Update 2: Alex Amancio, director of Assassin's Creed Unity, has responded to the controversy swirling around Ubisoft Montreal's decision to exclude playable female avatars from the game's co-op gameplay.
Speaking to Eurogamer, Amancio stated that, while he understands the outpouring of disappointment that greeted the news, it isn't "relevant" to the game.
"I understand the issue, I understand the cause, and it is a noble one, but I don't think it's relevant in the case of Unity," he said. "In Unity you play this character called Arno, and when you're playing co-op you're also playing Arno - everybody is. It's like Aiden Pierce in Watch Dogs.
"On the brand we've had multiple diverse characters. Altair is Arabic, Connor is Native, we've had a female lead. This game is set in the French Revolution, so you're playing a Frenchman."
However, Amancio did create some distance between the company's current stance and the comments made by technical director James Therien that sparked the controversy. Therien originally suggested that the absence of female characters was a practical choice based on resources.
"The team members are here, they work really hard and we take them as spokespeople as we want the answers to be real," Amancio said. "These people aren't professionals, and sometimes they slip up. It's fine. We focus on what we're presenting that's cool - again, I just don't think Unity applies to this subject matter."
Update: Ubisoft has now issued a statement, as reported by Kotaku. The publisher does not address the previous comment about the added cost of including female characters, however.
"We recognise the valid concern around diversity in video game narrative. Assassin's Creed is developed by a multicultural team of various faiths and beliefs and we hope this attention to diversity is reflected in the settings of our games and our characters. Assassin's Creed Unity is focused on the story of the lead character, Arno. Whether playing by yourself or with the co-op Shared Experiences, you the gamer will always be playing as Arno, complete with his broad range of gear and skill sets that will make you feel unique. With regard to diversity in our playable Assassins, we've featured Aveline, Connor, Adewale and Altair in Assassin's Creed games and we continue to look at showcasing diverse characters. We look forward to introducing you to some of the strong female characters in Assassin's Creed Unity," a spokesperson said.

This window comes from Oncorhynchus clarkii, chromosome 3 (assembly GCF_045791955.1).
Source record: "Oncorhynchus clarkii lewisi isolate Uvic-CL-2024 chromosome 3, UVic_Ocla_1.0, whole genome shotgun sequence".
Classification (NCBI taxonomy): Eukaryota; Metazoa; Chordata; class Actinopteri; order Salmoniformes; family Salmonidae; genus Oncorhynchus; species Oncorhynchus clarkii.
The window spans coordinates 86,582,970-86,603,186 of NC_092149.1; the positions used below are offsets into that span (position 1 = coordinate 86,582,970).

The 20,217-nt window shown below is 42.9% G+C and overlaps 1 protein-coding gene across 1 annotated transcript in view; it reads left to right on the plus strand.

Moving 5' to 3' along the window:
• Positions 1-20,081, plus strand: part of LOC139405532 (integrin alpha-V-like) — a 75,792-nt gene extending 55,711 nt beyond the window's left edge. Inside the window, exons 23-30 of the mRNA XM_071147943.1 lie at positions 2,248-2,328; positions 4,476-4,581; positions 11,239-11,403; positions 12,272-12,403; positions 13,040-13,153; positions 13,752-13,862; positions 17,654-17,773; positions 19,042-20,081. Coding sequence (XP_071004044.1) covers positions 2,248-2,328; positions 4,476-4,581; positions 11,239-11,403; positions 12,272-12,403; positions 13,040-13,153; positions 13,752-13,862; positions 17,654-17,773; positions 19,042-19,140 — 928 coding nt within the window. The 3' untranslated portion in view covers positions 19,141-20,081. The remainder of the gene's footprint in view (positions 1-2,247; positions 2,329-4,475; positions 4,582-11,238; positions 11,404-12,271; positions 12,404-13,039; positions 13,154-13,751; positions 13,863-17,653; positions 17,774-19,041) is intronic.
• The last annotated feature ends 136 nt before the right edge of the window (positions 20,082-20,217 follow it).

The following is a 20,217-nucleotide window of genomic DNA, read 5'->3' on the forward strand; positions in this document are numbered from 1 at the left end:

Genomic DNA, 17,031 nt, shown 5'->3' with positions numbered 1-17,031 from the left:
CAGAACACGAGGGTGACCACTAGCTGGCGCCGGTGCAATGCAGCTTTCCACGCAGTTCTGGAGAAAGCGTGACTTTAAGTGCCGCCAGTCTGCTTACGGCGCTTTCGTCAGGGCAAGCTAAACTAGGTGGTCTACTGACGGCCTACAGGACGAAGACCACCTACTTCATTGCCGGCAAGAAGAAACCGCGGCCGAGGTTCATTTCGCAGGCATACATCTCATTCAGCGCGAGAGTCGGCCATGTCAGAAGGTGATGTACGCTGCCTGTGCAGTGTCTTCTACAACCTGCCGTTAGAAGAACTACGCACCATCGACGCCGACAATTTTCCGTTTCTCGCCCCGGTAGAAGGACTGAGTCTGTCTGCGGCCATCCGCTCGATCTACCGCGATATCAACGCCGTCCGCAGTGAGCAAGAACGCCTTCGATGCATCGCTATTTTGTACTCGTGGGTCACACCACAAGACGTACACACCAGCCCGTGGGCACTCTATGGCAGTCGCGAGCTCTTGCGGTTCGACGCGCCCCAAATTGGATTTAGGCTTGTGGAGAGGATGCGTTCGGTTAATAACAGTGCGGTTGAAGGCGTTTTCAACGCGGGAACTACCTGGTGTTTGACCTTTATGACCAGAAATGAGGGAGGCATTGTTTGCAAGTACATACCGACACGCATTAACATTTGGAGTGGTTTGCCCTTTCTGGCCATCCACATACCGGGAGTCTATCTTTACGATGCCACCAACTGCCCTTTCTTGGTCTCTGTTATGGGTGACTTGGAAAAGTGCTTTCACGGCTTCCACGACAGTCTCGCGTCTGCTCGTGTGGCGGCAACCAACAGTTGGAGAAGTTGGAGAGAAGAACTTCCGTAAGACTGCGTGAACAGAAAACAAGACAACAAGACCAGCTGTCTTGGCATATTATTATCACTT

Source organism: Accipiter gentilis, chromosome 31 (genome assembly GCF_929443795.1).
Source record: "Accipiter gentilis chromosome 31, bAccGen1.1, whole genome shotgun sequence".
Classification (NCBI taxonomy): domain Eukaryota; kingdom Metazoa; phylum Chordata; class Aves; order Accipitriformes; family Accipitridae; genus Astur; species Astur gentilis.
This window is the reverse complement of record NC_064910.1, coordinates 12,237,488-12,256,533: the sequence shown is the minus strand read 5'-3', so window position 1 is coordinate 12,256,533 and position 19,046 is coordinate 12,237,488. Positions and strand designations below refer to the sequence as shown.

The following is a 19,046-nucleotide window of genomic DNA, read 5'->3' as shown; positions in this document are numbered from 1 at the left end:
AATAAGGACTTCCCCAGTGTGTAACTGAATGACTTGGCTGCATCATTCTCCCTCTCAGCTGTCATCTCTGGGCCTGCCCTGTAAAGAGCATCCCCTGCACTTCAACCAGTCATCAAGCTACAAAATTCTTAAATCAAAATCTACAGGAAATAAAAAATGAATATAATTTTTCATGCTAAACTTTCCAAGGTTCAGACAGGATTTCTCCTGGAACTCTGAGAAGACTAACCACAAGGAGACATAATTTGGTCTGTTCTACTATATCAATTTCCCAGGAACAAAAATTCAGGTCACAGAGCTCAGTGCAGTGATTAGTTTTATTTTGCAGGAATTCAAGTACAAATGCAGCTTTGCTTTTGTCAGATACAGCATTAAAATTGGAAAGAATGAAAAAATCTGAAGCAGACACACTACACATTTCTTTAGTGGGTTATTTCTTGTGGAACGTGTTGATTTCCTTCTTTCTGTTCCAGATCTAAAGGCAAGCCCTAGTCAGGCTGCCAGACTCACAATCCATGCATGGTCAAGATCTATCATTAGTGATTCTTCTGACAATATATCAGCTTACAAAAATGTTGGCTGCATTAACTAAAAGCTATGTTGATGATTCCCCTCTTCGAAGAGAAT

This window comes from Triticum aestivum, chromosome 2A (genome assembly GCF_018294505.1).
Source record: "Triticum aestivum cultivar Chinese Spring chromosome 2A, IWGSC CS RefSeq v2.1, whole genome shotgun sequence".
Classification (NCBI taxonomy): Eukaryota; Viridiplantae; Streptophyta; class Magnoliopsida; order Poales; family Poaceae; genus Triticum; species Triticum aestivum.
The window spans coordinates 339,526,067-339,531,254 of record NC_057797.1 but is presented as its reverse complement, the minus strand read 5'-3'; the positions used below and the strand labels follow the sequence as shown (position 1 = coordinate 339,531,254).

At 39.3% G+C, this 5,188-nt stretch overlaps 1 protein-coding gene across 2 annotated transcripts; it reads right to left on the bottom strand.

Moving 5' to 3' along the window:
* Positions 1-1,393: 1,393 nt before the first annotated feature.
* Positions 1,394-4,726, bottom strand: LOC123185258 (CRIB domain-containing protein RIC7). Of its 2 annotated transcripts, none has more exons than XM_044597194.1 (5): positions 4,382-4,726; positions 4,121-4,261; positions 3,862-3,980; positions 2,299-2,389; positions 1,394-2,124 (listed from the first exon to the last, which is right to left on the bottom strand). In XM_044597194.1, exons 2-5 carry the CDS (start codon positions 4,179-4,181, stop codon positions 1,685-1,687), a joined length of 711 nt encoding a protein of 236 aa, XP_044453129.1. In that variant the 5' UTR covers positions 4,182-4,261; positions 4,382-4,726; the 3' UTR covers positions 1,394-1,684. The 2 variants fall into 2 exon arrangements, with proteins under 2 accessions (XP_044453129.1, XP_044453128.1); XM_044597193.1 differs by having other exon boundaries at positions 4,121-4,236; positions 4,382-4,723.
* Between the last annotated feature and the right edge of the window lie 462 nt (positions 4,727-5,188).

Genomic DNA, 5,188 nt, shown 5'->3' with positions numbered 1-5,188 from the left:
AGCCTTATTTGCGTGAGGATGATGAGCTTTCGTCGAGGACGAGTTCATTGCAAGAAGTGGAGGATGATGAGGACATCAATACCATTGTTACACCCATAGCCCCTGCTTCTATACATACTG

The absence of playable female characters in Assassin's Creed Unity is an unfortunate side-effect of the, "reality of game development," according to Ubisoft technical director James Therien.
Speaking to Videogamer at E3, Therien claimed that including playable female avatars in Unity - which will introduce four-player co-op to the campaign mode - was on the Ubisoft Montreal's feature list until recently.
However, the amount of resources involved would have "doubled the work" in areas like character animation and costumes, and the feature was ultimately cut. It was, Therien said, "a question of focus of production."
"It's unfortunate, but it's a reality of game development," said Therien. "It's not a question of philosophy or choice in this case at all.
"It was a question of focus and a question of production. Yes, we have tonnes of resources, but we're putting them into this game, and we have huge teams, nine studios working on this game and we need all of these people to make what we are doing here."
As demonstrated at E3 in Microsoft's press conference, Assassin's Creed Unity will feature questions in which the player can receive assistance from up to three friends, all playing as the series' iconic assassins. The fact that there will be no playable female character models is a strange oversight for Ubisoft, as Assassin's Creed: Liberation has a female protagonist, and female NPC assassins have featured in many of the games and their cut-scenes.
At the very least, Ubisoft shouldn't be surprised at the line of questioning. Gender balance in game content has emerged as a major issue facing the industry's creative teams, whether over their absence or the treatment of those that do make the final cut.
Speaking last year after the release of Remember Me, Dontnod Entertainment's Jean Maxime Moris revealed that its female lead, Nilin, was the reason the game was turned down by a number of unnamed publishers.
In the discussion that followed, Bioware's lead writer David Gaider said that it would take a substantial commercial success to alter the "accepted industry wisdom" that a female protagonist would risk commercial failure.
"It has to be something they can't ignore," he said. "The only way the industry can't ignore something is when money is involved."
Of course, in the case of Assassin's Creed Unity, the issue is not about the game's protagonist, but the gender of the apparently arbitrary character models that can play alongside him. In addition, as one of the most popular and lucrative franchises in the games industry, it's difficult to argue that Assassin's Creed lacks the commercial clout to feature playable women.
All of which leads back to Therien's stated reason: that the nine studios and substantial budget that make Unity possible was not enough to make playable female character models a practical possibility. It rather begs the question, is this really the "reality" of game production today, or just a sacrifice that Ubisoft Montreal was willing to make?